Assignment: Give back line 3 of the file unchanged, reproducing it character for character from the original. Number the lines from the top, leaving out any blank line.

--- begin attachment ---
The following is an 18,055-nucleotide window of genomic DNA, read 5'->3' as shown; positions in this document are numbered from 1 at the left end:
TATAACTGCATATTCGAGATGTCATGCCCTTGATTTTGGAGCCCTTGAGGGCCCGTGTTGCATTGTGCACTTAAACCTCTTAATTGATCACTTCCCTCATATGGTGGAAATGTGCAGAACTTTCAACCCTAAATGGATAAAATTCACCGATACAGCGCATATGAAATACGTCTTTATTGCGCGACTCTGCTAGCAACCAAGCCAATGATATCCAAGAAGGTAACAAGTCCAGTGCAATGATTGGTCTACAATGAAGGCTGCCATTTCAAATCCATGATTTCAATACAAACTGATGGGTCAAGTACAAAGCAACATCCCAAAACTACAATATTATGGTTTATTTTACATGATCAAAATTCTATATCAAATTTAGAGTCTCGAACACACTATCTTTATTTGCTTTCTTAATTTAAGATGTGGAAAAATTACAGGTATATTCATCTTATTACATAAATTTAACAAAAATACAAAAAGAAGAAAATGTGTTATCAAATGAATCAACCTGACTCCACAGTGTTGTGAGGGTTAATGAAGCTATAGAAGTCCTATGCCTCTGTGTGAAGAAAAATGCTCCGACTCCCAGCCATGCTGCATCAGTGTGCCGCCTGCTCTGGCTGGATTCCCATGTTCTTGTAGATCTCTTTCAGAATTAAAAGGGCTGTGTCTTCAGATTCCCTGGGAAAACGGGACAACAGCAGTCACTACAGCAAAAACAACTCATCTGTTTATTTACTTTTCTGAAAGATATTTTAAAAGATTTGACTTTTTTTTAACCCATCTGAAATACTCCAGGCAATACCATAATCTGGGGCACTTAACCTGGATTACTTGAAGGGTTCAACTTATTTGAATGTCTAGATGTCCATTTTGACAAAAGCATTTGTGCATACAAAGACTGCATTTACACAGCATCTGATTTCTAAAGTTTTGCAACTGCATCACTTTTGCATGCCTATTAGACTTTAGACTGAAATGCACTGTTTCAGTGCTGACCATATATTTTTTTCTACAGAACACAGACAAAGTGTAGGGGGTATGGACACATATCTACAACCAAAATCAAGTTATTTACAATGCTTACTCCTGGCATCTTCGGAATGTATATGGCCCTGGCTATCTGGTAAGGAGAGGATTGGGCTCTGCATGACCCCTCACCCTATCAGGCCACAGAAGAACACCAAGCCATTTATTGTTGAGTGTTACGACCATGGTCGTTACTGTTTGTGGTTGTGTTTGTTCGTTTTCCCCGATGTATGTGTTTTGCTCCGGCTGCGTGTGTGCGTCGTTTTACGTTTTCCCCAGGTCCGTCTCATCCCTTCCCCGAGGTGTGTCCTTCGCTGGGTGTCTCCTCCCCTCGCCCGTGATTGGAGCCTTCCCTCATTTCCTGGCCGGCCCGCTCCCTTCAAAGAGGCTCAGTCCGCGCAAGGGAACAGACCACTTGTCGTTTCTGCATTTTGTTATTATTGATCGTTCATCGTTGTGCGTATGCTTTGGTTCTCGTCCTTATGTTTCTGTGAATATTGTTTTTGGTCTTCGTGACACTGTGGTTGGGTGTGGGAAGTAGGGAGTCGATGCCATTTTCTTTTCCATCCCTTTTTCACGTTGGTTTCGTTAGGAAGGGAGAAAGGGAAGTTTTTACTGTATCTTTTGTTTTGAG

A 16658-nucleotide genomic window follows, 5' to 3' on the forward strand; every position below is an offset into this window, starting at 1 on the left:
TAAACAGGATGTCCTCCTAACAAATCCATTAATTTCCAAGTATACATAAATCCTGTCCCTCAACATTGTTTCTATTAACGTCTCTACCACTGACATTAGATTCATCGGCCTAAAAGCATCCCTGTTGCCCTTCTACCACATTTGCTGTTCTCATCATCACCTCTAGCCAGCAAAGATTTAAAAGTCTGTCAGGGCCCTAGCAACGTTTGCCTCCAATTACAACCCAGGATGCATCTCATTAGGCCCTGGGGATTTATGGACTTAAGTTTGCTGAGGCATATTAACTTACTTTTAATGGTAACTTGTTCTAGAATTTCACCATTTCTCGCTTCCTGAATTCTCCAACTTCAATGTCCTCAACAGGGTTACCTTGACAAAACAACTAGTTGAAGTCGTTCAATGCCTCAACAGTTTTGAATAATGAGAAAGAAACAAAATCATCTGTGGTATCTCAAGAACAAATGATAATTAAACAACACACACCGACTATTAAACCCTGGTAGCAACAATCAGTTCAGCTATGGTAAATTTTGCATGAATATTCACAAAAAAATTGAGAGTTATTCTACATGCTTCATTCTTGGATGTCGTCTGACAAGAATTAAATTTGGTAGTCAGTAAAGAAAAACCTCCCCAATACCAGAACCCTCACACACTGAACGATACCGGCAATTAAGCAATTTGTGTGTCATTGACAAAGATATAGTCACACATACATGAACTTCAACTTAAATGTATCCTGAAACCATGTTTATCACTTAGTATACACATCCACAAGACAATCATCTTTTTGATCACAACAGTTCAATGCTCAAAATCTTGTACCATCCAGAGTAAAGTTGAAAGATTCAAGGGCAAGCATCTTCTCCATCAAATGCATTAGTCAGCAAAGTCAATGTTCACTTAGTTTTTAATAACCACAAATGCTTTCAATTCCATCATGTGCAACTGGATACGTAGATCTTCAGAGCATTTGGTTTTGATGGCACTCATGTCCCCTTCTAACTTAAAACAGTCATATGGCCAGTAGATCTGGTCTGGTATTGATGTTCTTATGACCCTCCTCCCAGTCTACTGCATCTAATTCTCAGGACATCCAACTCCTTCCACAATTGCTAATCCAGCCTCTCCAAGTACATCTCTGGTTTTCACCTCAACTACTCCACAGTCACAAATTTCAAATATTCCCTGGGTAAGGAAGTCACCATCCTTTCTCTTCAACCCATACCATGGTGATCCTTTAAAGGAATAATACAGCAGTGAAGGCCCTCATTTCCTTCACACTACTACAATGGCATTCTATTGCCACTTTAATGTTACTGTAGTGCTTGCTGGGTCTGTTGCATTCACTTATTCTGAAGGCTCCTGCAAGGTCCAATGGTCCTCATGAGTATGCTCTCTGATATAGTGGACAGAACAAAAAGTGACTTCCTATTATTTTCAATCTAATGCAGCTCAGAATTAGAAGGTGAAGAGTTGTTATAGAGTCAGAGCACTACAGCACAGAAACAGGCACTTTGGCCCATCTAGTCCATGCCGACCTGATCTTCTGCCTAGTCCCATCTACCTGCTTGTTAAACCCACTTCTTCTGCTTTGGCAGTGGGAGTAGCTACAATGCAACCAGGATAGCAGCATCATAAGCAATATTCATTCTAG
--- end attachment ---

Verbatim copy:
A 16658-nucleotide genomic window follows, 5' to 3' on the forward strand; every position below is an offset into this window, starting at 1 on the left: